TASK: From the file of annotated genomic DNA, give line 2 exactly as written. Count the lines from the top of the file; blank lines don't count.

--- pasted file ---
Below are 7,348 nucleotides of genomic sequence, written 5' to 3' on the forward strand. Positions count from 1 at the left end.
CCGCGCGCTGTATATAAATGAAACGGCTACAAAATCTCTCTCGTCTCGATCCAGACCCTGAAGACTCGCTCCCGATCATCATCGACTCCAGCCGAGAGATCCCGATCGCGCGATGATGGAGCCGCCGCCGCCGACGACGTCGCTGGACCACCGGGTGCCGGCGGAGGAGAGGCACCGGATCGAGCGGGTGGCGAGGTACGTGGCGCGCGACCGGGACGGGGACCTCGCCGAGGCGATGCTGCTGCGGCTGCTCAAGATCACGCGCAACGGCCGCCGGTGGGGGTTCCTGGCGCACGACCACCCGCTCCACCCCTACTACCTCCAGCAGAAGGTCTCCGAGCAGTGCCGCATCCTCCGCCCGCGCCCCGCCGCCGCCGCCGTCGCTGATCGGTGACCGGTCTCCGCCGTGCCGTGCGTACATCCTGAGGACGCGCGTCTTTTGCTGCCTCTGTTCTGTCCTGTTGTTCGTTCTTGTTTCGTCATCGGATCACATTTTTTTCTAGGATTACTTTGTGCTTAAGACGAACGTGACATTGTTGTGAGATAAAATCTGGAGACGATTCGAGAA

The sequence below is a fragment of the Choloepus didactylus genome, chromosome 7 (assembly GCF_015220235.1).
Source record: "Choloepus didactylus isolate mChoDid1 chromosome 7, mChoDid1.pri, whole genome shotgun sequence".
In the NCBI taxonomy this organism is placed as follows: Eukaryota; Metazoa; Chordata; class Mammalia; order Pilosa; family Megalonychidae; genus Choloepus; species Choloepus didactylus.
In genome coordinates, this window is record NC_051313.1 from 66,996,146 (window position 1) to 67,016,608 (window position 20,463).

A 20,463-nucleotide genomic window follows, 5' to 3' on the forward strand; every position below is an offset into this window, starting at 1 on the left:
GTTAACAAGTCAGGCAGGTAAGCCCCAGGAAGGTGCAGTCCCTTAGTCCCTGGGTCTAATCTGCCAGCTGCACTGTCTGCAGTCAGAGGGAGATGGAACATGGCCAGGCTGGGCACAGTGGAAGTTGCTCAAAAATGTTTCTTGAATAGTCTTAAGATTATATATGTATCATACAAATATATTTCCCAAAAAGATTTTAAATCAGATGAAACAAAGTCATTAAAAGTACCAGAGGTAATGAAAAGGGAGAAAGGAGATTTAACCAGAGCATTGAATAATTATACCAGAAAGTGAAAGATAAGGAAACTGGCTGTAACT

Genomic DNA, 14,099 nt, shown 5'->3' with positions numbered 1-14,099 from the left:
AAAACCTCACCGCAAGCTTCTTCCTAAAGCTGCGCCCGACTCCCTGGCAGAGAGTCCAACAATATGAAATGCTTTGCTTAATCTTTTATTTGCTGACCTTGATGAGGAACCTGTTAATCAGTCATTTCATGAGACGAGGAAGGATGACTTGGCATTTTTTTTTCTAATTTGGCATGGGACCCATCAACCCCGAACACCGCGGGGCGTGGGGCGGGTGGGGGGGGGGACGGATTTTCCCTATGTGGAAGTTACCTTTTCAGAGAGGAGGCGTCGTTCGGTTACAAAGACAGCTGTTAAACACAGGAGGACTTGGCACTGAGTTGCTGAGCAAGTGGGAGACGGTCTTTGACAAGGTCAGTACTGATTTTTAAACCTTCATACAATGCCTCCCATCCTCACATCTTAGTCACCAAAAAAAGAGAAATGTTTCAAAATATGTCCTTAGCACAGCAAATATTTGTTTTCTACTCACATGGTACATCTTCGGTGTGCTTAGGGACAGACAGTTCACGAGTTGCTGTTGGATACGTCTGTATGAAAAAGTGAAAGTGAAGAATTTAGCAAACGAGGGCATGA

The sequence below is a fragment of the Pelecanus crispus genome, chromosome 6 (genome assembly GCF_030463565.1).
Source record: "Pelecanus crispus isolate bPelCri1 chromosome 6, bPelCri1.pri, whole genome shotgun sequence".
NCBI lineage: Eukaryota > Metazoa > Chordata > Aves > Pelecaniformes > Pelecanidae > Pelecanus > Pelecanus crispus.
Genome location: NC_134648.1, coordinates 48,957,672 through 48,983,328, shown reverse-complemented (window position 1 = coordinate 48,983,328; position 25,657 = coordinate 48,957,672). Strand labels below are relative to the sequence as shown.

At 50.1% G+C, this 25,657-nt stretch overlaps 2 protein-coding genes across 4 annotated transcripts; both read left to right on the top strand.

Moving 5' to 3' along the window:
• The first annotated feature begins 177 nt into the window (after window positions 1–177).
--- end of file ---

CCGCGCGCTGTATATAAATGAAACGGCTACAAAATCTCTCTCGTCTCGATCCAGACCCTGAAGACTCGCTCCCGATCATCATCGACTCCAGCCGAGAGATCCCGATCGCGCGATGATGGAGCCGCCGCCGCCGACGACGTCGCTGGACCACCGGGTGCCGGCGGAGGAGAGGCACCGGATCGAGCGGGTGGCGAGGTACGTGGCGCGCGACCGGGACGGGGACCTCGCCGAGGCGATGCTGCTGCGGCTGCTCAAGATCACGCGCAACGGCCGCCGGTGGGGGTTCCTGGCGCACGACCACCCGCTCCACCCCTACTACCTCCAGCAGAAGGTCTCCGAGCAGTGCCGCATCCTCCGCCCGCGCCCCGCCGCCGCCGCCGTCGCTGATCGGTGACCGGTCTCCGCCGTGCCGTGCGTACATCCTGAGGACGCGCGTCTTTTGCTGCCTCTGTTCTGTCCTGTTGTTCGTTCTTGTTTCGTCATCGGATCACATTTTTTTCTAGGATTACTTTGTGCTTAAGACGAACGTGACATTGTTGTGAGATAAAATCTGGAGACGATTCGAGAA